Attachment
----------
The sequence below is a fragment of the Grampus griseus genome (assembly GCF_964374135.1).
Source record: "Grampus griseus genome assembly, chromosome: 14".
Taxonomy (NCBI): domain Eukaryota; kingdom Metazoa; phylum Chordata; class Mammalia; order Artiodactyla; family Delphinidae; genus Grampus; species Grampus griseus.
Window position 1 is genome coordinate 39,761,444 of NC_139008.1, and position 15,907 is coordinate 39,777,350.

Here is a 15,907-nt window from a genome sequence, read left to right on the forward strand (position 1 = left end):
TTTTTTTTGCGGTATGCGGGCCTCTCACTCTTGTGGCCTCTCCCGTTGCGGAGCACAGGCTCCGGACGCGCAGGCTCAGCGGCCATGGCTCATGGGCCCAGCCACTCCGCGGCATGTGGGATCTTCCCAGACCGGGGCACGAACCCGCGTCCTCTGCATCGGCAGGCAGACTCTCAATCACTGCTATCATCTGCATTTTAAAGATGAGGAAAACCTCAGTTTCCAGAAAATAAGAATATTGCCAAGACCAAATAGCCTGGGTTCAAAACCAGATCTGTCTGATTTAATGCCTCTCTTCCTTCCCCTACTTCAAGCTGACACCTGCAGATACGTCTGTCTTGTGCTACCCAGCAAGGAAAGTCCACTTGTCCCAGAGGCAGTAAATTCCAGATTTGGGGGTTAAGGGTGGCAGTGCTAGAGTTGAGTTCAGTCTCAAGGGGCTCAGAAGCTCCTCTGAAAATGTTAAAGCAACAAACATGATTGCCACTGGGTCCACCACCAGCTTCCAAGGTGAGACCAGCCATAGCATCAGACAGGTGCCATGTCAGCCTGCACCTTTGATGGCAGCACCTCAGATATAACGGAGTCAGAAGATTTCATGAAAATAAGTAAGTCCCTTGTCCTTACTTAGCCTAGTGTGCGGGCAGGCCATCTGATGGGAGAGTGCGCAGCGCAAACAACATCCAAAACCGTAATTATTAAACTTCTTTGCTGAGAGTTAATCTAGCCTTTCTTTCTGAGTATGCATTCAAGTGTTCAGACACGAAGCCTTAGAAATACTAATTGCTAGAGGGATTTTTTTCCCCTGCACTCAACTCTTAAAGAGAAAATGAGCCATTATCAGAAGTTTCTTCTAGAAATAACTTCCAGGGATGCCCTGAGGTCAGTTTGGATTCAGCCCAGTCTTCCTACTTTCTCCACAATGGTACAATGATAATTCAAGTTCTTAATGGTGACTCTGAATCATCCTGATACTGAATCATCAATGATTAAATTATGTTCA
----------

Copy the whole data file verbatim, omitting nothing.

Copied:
The sequence below is a fragment of the Grampus griseus genome (assembly GCF_964374135.1).
Source record: "Grampus griseus genome assembly, chromosome: 14".
Taxonomy (NCBI): domain Eukaryota; kingdom Metazoa; phylum Chordata; class Mammalia; order Artiodactyla; family Delphinidae; genus Grampus; species Grampus griseus.
Window position 1 is genome coordinate 39,761,444 of NC_139008.1, and position 15,907 is coordinate 39,777,350.

Here is a 15,907-nt window from a genome sequence, read left to right on the forward strand (position 1 = left end):
TTTTTTTTGCGGTATGCGGGCCTCTCACTCTTGTGGCCTCTCCCGTTGCGGAGCACAGGCTCCGGACGCGCAGGCTCAGCGGCCATGGCTCATGGGCCCAGCCACTCCGCGGCATGTGGGATCTTCCCAGACCGGGGCACGAACCCGCGTCCTCTGCATCGGCAGGCAGACTCTCAATCACTGCTATCATCTGCATTTTAAAGATGAGGAAAACCTCAGTTTCCAGAAAATAAGAATATTGCCAAGACCAAATAGCCTGGGTTCAAAACCAGATCTGTCTGATTTAATGCCTCTCTTCCTTCCCCTACTTCAAGCTGACACCTGCAGATACGTCTGTCTTGTGCTACCCAGCAAGGAAAGTCCACTTGTCCCAGAGGCAGTAAATTCCAGATTTGGGGGTTAAGGGTGGCAGTGCTAGAGTTGAGTTCAGTCTCAAGGGGCTCAGAAGCTCCTCTGAAAATGTTAAAGCAACAAACATGATTGCCACTGGGTCCACCACCAGCTTCCAAGGTGAGACCAGCCATAGCATCAGACAGGTGCCATGTCAGCCTGCACCTTTGATGGCAGCACCTCAGATATAACGGAGTCAGAAGATTTCATGAAAATAAGTAAGTCCCTTGTCCTTACTTAGCCTAGTGTGCGGGCAGGCCATCTGATGGGAGAGTGCGCAGCGCAAACAACATCCAAAACCGTAATTATTAAACTTCTTTGCTGAGAGTTAATCTAGCCTTTCTTTCTGAGTATGCATTCAAGTGTTCAGACACGAAGCCTTAGAAATACTAATTGCTAGAGGGATTTTTTTCCCCTGCACTCAACTCTTAAAGAGAAAATGAGCCATTATCAGAAGTTTCTTCTAGAAATAACTTCCAGGGATGCCCTGAGGTCAGTTTGGATTCAGCCCAGTCTTCCTACTTTCTCCACAATGGTACAATGATAATTCAAGTTCTTAATGGTGACTCTGAATCATCCTGATACTGAATCATCAATGATTAAATTATGTTCA